You are on page 1of 4

EXECUTIVE WHITE PA P E R

A new study on employee motivation and performance lays the


groundwork for creation of the SITE Foundation Motivation Index Y.

MOTIVATIONIn The Hospitality Industry


n Introduction
n About the Research
n The CANE Model
n Implications for Employers
n About the Researchers
n Where to Get the Study

INTRODUCTION

E
mployee turnover within the U.S.
fast-food and hotel industries
costs those industries in the
neighborhood of $140 billion annually. In
more bite-sized terms, it will cost rough-
ly 100% to 200% of an employee’s base
salar y to recruit and train a replacement.
Although the turnover rate for these
industries hovers between 78.3 percent
and 95.4 percent on a national basis, the same economies, the same chains, the managers can use to reduce turnover in
some fast-food restaurants and hotels same cities, and the same regions. All their fast-food or hotel operations.
experience much lower rates, and have things being equal, then, what accounts
significantly greater success retaining for the differences in turnover rates? And About The Research
employees. Overall, higher levels of more importantly, what can managers do Hotel and fast-food employees from
motivation and motivated performance to reduce turnover at their properties? twenty-two job sites located in the Orlando,
translate into a 53 percent reduction in The Site Foundation is seeking to Florida area were surveyed in October
worker turnover. answer those questions by studying
It is generally understood that employ- employee motivation and performance in
ment in these industries is often consid- the fast- food and hotel industries. The
ered to be temporar y, or stop-gap study - Motivation in the Hospitality
employment, with workers leaving even- Industry - measures key indices of moti-
Published by: The SITE Foundation
tually for what they will consider “green- vated behavior using the widely recog- Copyright 2004. All Rights Reser ved.
er pastures.” And certainly, different nized CANE (Commitment And This paper is an edited version of a full
report by the same name written by Steven
economics are at work depending on the Necessary Effort) Model of Motivation. J. Condly, Ph.D., Educational Studies Dept.,
College of Education, University of Central
region, the type of establishment, etc. The following describes key findings from Florida, and Robin DiPietro, Ph.D., Rosen
School of Hospitality Management,
However, turnover rates also vary within research to date and offers methods University of Central Florida.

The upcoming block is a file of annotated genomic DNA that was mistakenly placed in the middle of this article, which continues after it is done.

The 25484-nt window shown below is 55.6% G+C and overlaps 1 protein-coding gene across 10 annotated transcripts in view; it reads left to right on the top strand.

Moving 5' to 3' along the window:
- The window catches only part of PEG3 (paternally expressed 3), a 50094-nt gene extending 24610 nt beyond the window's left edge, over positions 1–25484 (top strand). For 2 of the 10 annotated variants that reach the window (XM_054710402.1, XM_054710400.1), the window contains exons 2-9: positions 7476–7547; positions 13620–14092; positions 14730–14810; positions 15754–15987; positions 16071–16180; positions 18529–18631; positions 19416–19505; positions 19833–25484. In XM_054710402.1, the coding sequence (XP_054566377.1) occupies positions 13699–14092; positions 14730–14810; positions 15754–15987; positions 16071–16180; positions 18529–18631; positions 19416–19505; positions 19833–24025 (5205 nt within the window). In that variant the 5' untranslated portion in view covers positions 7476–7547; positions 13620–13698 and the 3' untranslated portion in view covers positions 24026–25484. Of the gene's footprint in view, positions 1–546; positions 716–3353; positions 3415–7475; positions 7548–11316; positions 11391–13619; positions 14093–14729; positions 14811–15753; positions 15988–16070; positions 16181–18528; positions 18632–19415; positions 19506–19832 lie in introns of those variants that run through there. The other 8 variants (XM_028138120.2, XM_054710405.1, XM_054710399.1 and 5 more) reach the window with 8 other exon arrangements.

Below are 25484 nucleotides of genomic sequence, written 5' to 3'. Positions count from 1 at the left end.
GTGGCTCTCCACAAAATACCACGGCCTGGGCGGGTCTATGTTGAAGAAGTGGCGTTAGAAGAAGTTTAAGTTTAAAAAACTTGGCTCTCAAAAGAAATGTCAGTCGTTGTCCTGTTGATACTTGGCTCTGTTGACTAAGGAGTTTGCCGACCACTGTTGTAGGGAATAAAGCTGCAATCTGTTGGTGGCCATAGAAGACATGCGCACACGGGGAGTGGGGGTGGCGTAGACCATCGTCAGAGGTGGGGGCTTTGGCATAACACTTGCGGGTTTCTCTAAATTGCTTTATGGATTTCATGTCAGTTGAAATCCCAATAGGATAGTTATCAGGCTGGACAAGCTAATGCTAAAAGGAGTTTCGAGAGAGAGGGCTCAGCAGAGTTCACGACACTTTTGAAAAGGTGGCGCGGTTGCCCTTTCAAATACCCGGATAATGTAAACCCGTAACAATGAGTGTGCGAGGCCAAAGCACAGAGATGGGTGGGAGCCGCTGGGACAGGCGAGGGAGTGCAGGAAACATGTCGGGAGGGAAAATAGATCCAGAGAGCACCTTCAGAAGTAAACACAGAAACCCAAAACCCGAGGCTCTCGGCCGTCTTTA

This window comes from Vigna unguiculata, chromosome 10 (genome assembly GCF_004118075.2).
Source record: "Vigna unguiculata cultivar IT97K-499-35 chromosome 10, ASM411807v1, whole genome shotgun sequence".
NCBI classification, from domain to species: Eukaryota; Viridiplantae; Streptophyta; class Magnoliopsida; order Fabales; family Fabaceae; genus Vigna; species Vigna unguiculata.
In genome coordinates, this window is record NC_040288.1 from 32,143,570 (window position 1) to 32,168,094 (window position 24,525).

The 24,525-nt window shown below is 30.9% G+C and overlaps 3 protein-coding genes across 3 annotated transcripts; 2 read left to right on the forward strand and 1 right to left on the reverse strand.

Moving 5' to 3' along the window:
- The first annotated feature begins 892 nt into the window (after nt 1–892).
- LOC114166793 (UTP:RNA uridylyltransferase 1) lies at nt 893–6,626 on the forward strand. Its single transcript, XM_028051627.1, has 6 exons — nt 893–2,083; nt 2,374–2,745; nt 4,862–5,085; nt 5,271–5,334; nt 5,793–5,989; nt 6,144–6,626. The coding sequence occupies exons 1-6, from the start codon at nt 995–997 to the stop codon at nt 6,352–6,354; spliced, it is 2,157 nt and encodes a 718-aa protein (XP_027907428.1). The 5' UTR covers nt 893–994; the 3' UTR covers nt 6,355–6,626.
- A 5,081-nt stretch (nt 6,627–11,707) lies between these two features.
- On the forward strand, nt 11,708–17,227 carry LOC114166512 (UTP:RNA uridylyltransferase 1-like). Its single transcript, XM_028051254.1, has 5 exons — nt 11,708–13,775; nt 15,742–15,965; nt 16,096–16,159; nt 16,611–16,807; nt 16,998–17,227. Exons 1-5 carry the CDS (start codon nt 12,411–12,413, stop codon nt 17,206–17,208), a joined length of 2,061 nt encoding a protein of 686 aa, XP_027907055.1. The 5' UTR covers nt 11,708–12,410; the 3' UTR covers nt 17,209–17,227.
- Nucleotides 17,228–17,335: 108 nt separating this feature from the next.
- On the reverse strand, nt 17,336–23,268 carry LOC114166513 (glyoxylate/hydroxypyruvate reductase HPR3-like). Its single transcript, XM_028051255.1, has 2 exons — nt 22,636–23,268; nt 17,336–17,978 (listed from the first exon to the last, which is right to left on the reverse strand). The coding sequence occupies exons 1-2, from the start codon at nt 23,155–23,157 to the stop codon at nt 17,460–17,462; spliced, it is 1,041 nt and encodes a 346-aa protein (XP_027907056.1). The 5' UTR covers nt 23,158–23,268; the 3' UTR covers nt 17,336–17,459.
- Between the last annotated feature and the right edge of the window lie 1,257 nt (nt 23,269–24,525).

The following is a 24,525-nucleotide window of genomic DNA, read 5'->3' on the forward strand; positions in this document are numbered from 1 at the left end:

EXECUTIVE WHITE PA P E R

Employment in these industries is often


considered to be temporary, or stop-gap employment,
with workers leaving eventually.

2003. All told, 545 responses were people are motivated to perform a
received. Mid-scale hotels contributed specific task. IMPLICATIONS FOR
14.9 percent of the responses; fast-food EMPLOYERS
restaurants contributed 85.1 percent. A The CANE Model Simply put, the study demonstrates that
follow-up phase conducted in February The following chart illustrates the certain behaviors have various impacts
2004 surveyed the same job sites. dynamics at work in the CANE Model. It on turnover in various ways, and these
The survey instrument was modeled is followed by an explanation of the ten differences suggest strategies employers
after the CANE Model (Richard Clark, predictor variables and questions in which might use to reduce turnover. These
1998). The CANE Model helps us to the employee might express the effect of include:
understand the various aspects of why the variable on his or her behavior. n Turnover is less when employees
have a high level of value for their work.
These employees persist more than col-
leagues who report low levels of value.
Employers can help employees value
(Commitment And Necessary Effort) their work through consistent praise,
recognition, and special incentives.
n Turnover is less at work sites where
employees feel supported by the organi-
Perceptions of Capability Affect Task Value Goal Commitment
zation. Organizations can increase the
Self-Efficacy x Emotion x Importance g Choice level of support their employees feel by
listening more, understanding employee
Agency Mood Interest Persistence
Utility issues, and taking action accordingly.
n Employees who feel better about
Self-Efficacy g Effort their jobs persist more, exert more
effort, and are less likely to leave.